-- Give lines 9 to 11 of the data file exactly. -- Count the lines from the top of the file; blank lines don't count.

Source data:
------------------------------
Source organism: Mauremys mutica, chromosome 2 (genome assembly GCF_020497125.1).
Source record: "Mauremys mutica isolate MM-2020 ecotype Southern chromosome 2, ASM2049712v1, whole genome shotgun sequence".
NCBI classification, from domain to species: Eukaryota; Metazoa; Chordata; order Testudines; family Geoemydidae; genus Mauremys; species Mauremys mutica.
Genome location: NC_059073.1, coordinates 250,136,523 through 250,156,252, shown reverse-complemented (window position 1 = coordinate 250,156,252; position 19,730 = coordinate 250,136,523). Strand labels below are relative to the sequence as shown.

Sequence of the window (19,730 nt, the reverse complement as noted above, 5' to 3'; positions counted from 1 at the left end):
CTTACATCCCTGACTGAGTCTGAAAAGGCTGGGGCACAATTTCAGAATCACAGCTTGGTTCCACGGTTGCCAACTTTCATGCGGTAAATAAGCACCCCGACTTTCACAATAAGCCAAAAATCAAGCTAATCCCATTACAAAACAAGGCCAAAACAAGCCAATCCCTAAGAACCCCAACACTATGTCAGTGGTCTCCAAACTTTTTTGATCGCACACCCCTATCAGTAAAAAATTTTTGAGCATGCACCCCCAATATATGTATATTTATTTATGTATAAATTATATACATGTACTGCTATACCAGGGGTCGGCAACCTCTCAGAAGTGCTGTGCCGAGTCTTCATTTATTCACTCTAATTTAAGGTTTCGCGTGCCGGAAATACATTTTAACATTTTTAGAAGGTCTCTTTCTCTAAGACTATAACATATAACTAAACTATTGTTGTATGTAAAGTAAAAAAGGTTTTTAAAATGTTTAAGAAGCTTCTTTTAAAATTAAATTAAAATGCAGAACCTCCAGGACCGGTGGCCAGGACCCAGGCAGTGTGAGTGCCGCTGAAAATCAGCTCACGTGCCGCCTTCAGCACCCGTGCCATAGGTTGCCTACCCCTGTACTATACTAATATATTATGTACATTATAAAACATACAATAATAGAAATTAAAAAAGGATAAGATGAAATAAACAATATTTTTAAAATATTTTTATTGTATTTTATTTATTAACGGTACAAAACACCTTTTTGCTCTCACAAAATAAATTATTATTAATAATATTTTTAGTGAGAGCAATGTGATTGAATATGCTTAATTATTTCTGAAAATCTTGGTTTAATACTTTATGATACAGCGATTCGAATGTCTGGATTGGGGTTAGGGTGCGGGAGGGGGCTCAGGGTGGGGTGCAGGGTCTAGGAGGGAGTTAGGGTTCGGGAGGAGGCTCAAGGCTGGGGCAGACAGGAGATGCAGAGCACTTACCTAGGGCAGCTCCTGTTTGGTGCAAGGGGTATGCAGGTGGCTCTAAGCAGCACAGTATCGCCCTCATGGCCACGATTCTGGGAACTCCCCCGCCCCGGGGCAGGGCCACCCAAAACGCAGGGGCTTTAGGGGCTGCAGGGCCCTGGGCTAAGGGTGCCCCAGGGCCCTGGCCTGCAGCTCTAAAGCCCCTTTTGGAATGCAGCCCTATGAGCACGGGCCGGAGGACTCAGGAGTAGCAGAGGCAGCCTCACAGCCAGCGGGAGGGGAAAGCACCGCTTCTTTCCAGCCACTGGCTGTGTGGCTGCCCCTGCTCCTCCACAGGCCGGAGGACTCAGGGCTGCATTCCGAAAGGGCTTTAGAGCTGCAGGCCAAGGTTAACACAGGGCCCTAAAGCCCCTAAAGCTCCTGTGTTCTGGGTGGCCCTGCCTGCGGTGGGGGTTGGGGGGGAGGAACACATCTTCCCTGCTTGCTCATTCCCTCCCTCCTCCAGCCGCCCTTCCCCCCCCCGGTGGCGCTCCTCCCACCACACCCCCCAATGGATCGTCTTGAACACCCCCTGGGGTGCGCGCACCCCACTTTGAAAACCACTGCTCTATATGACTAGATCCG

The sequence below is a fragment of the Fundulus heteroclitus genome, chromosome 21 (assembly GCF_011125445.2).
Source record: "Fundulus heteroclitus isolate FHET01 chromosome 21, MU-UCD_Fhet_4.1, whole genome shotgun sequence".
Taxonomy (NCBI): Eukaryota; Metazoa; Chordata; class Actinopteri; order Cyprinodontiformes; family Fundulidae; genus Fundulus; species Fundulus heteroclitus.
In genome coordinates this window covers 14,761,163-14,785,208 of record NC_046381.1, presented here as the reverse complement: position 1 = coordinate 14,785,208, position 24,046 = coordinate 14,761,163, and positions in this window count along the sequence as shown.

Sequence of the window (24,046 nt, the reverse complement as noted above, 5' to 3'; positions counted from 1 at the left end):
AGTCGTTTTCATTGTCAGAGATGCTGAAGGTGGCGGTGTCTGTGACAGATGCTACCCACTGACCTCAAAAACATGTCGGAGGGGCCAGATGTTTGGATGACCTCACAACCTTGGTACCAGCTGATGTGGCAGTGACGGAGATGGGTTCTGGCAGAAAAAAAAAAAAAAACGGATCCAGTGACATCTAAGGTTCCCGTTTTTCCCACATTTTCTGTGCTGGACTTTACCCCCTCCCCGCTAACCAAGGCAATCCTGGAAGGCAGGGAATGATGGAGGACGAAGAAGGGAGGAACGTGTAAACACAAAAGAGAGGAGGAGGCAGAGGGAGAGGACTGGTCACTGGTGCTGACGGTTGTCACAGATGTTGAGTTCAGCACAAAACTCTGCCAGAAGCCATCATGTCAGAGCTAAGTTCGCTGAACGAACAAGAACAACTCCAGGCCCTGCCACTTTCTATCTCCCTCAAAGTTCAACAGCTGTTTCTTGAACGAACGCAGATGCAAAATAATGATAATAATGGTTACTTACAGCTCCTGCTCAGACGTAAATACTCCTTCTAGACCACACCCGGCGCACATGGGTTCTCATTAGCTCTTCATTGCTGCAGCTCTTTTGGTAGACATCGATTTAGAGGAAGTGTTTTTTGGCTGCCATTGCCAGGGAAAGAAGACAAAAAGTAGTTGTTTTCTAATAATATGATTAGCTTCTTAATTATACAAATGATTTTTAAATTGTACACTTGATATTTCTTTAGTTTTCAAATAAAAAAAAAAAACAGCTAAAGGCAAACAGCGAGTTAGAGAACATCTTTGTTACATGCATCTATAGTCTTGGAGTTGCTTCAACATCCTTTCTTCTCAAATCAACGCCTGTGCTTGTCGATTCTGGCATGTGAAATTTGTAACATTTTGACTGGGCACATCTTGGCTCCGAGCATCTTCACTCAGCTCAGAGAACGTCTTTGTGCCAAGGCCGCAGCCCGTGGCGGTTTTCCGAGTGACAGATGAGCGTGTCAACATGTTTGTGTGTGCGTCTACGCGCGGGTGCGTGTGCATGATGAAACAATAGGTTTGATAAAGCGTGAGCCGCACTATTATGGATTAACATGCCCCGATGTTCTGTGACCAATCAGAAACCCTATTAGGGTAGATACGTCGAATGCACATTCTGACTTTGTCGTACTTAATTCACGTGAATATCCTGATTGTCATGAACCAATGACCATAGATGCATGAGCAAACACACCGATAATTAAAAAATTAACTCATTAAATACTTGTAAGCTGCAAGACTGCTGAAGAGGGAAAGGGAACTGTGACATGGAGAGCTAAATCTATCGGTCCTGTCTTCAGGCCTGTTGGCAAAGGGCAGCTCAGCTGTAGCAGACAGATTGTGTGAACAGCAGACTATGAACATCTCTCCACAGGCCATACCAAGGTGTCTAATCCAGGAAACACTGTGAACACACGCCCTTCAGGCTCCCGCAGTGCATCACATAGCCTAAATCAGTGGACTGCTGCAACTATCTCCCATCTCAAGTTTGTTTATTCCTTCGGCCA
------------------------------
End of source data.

Taxonomy (NCBI): Eukaryota; Metazoa; Chordata; class Actinopteri; order Cyprinodontiformes; family Fundulidae; genus Fundulus; species Fundulus heteroclitus.
In genome coordinates this window covers 14,761,163-14,785,208 of record NC_046381.1, presented here as the reverse complement: position 1 = coordinate 14,785,208, position 24,046 = coordinate 14,761,163, and positions in this window count along the sequence as shown.

Sequence of the window (24,046 nt, the reverse complement as noted above, 5' to 3'; positions counted from 1 at the left end):